| A sombre Sonia walks out of her residence on Thursday. (AFP)
New Delhi, Dec. 4: Sonia Gandhi must be feeling as shocked as she would had she been in the driver’s seat and three tyres of her car burst simultaneously.
With the Congress gameplan going bust in Madhya Pradesh, Rajasthan and Chhattisgarh, questions are bound to be raised in the party about her share of responsibility in the debacle. In the run-up to the polls, the Congress chief had rejected the clamour for change of guard in the last two states.
Sonia stayed put at 10 Janpath during the day, showing up only briefly at the annual Navy Day function. She even skipped Parliament.
Sonia told reporters she was “deeply disappointed” and that the party needed to pull up its socks for the big challenge next year. Acknowledging the anti-incumbency wave, she said: “People expected much more from us. We could not perform to their expectations.” She was particularly shocked at the Rajasthan outcome.
Congress chief spokesman Jaipal Reddy indicated the party might have totally failed to read the voters’ minds in Rajasthan and Chhattisgarh and to a lesser extent in Madhya Pradesh.
“In Madhya Pradesh, we have been in power for 10 long years. And in Rajasthan and Chhattisgarh for five years. We see the results mostly as a product of the anti-incumbency factor,” he said.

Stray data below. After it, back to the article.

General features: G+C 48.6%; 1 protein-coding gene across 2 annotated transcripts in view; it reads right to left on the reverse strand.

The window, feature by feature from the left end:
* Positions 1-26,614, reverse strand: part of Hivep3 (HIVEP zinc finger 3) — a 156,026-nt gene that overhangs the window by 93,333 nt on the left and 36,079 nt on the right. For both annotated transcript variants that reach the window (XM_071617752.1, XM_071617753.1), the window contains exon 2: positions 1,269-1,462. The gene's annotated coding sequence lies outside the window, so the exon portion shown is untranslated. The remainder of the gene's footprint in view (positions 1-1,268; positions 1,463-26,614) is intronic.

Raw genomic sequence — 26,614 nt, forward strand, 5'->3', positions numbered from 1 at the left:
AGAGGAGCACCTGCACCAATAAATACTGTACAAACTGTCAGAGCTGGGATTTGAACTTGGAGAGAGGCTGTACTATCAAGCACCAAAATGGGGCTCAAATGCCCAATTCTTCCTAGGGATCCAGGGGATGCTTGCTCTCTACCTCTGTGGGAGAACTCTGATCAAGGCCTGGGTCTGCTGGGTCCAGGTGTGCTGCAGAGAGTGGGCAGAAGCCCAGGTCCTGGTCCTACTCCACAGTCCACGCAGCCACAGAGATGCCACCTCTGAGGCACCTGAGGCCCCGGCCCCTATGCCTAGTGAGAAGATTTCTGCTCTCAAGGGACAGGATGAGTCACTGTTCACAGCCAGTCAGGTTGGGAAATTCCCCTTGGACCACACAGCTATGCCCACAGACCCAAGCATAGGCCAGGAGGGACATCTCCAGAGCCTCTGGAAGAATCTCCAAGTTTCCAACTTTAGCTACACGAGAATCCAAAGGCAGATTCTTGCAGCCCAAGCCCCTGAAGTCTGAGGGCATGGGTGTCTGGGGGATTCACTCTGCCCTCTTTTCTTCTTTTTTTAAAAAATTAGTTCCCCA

Reddy tried to downplay the debacle, saying the Congress had been losing and winning in these states in a cyclical manner over the last three decades.
But he took care to shield Sonia from responsibility for the defeats, and in the process deprived her of credit for the Delhi victory.
“We don’t fault Sonia’s leadership. We do not credit the victory of Delhi to her. Similarly, we don’t debit the defeats in her account,” he said. “We hold none responsible for this outcome.”
Reddy hinted that Sonia may not convene a stocktaking session of the Congress working committee without deliberating with her aides. Leaders like Arjun Singh have not questioned her leadership but have made no secret of their grouse against AICC general secretary Ambika Soni.
Soni’s problems are doubled because she was in charge of Madhya Pradesh and Rajasthan. She had also made the Rajasthan polls a prestige issue.
Sonia’s Kerala problems are likely to mount as rebel leader K. Karunakaran has been waiting to step up his campaign to oust chief minister A.K. Antony. Today’s results could have given him that opening.